Brooklyn Subway Shooting Adds Fuel to Police Debate

With no fatalities resulting from the mass shooting that took place in the New York City subway on Tuesday, and a suspected arrested after a more than 24-hour manhunt, it might seem that this particular incident is drawing to a close—but the impact it has on the city could be long-lasting.

This latest episode of violence has re-sparked an ongoing debate on the effectiveness of current law-enforcement approaches in preventing crime, particularly within New York City’s subway transportation system.

While authorities were still looking for the suspect, Mayor Eric Adams said that he would double up the number of transit officers who patrol the city’s subway stations, at least in the short term. The announcement didn’t come as a surprise to criminal-justice experts, as Adams has made his position on policing very clear during his early tenure as the city’s mayor. The mayor, a former police officer himself, campaigned on a law-and-order platform—including promises to increase law-enforcement presence on the subway system—and has said he is open to increasing the department’s budget.

New York leaders have made it a top priority to assure New Yorkers the safety of the subway. Ridership hasn’t recovered from pre-pandemic levels, and there has been an increase in crime. The New York City Police Department reported that felony assaults in the subway rose by 25% between 2019 and 2021. TimesIt was reported that the number of people using the subway system had fallen in recent years. When Adams and Kathy Hochul, the Governor of New York, proposed a controversial plan that would prevent people who are homeless from staying in the subway, the authorities relied heavily upon the officers stationed within the mass-transit system. “As announced in early January, New Yorkers will continue to see an increased presence of NYPD officers in subway cars and on platforms, especially at high priority stations. More than 1,000 additional officers have already been deployed across the system,” the plan’s prospectus declared.

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It’s unclear whether there were police officers present at the station when the shooting happened on Tuesday. But, given the general ubiquity of officers in the system, some New Yorkers and others questioned what the event—and the day it took to apprehend the suspect—said about their effectiveness.

Experts are also asking the same questions.

“There will be an increase of police presence in the subways, but not necessarily for a long term. This will be a typical reactive reaction to a major incident,” predicts Maria Haberfeld, a criminal-justice professor at John Jay College. “No matter how many officers you are going to deploy there is never enough to cover all the stations and trains.”

Right now, police officers in the New York City subway stations primarily focus on “deterrent patrol,” a term that refers to preventing crime in a specific target area. This involves the arrest of minor offenses like jumping over turnstiles.

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One Brooklyn-based community police officer, who was granted anonymity for fear of reprisals at work, tells TIME that many officers prefer not to work in the train stations because they feel it’s a waste of time to arrest people for those minor crimes.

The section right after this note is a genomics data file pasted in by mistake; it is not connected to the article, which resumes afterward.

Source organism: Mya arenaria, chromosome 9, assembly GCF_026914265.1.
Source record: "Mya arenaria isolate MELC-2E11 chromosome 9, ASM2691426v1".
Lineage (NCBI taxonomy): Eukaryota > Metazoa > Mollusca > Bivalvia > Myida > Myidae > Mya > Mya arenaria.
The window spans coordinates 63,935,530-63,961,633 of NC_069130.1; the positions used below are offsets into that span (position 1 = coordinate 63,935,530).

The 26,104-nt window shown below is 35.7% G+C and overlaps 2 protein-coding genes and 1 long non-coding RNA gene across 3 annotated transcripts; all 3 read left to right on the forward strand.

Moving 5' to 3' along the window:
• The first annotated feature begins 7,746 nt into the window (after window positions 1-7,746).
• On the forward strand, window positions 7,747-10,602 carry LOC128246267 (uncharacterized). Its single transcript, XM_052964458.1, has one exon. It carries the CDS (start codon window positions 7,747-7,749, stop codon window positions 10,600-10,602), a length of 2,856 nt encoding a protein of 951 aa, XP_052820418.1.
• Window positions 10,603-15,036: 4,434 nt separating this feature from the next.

“We know how that looks to the public; it just creates more unnecessary tension,” the officer says.

Though some experts do believe that there is a benefit to having police officers in train stations—and a survey conducted last year by the MTA, the agency that runs the subways, found that most people who rode the subway felt safer seeing uniformed cops there—it may not be a concrete solution to addressing public safety.

“[The] physical presence of police officers will deter some criminal actors, but the ones who are determined to commit crimes will still find the way,” Haberfeld says. “However, from a perspective of optics and deterrence, albeit limited, it is important to have more officers.

And with more officers set to head underground, many of the city’s criminal-justice advocates are particularly concerned that the policy change may have a disproportionate effect on people of color and marginalized communities.

“Any time we see an act of violence that draws this much attention, we often see a doubling down in security culture. We’re addicted to that as a country. It makes us feel calm for the moment,” says Scott Roberts, the director of criminal justice campaigns at Color of Change, a civil-rights advocacy group. “What’s frightening is we know the ramifications are going to impact the communities that are already over-policed.”

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Since crime is on the rise in New York City as well as across the nation, activists and community leaders are calling for increased attention to root causes, including education and housing.

Roberts points out that law enforcement measures are often what politicians and city leaders turn to after a major gun violence incident like this. However, Roberts says that to have any real impact on crime these measures must be combined with socioeconomic factors.

“I think there’s leadership [in the country] that has the right ideas, but those ideas are pretty marginalized,” Roberts says. “I hope that leaders across the country who think they need to double up on security culture take a close look at what the issues are.”

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